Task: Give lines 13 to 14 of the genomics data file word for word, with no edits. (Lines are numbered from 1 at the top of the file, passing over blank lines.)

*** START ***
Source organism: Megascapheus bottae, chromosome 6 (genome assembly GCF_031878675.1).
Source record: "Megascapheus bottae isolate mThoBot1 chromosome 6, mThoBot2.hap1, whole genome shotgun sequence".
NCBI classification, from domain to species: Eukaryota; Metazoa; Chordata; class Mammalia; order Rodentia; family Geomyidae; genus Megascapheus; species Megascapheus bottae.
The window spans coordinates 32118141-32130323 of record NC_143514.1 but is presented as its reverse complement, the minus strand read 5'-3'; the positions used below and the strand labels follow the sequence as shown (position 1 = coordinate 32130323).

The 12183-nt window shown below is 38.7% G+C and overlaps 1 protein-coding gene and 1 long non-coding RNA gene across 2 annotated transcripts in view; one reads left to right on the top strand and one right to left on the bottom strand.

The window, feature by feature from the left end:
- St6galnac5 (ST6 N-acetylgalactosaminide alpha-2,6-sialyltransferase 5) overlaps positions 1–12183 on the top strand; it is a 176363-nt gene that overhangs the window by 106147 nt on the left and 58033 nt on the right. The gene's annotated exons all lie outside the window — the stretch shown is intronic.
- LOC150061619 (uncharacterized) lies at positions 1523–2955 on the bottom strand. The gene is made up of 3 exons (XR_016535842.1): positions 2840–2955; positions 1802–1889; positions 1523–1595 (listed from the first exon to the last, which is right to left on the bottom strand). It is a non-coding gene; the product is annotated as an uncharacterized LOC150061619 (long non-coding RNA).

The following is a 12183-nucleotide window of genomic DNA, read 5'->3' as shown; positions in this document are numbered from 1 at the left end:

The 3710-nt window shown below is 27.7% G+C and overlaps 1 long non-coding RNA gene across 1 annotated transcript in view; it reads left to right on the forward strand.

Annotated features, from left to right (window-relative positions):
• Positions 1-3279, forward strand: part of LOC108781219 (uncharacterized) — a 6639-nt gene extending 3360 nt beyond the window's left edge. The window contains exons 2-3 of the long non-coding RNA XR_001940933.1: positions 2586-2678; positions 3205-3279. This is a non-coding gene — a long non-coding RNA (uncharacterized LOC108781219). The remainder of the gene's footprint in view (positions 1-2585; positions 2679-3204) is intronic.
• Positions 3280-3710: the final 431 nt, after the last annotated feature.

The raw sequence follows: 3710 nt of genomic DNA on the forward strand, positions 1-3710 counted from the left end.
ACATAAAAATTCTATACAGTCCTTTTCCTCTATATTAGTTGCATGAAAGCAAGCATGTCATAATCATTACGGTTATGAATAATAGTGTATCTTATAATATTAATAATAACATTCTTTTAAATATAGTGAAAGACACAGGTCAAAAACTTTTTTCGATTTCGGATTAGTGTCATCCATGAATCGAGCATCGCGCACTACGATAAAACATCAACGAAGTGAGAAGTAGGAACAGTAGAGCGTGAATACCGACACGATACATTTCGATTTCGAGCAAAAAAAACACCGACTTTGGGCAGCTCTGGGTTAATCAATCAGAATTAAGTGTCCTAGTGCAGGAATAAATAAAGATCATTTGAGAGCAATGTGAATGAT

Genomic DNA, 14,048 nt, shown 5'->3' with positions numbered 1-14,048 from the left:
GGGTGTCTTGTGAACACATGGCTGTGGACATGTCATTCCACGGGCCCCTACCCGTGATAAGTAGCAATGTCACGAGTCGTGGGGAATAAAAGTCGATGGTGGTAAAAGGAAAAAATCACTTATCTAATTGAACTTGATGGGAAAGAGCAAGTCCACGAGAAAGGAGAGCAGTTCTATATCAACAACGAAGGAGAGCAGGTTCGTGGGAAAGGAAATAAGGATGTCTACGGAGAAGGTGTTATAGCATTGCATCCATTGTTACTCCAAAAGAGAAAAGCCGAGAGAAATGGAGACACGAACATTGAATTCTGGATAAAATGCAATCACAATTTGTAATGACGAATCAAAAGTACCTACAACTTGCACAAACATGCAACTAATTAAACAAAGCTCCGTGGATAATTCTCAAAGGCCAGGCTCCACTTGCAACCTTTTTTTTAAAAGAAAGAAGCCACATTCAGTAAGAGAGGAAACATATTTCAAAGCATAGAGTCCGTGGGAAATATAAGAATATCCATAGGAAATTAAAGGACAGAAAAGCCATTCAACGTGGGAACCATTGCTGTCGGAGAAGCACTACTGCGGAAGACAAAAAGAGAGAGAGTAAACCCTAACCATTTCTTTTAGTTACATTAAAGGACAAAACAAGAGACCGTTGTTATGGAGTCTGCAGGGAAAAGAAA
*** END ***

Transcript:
• Positions 3280-3710: the final 431 nt, after the last annotated feature.

The raw sequence follows: 3710 nt of genomic DNA on the forward strand, positions 1-3710 counted from the left end.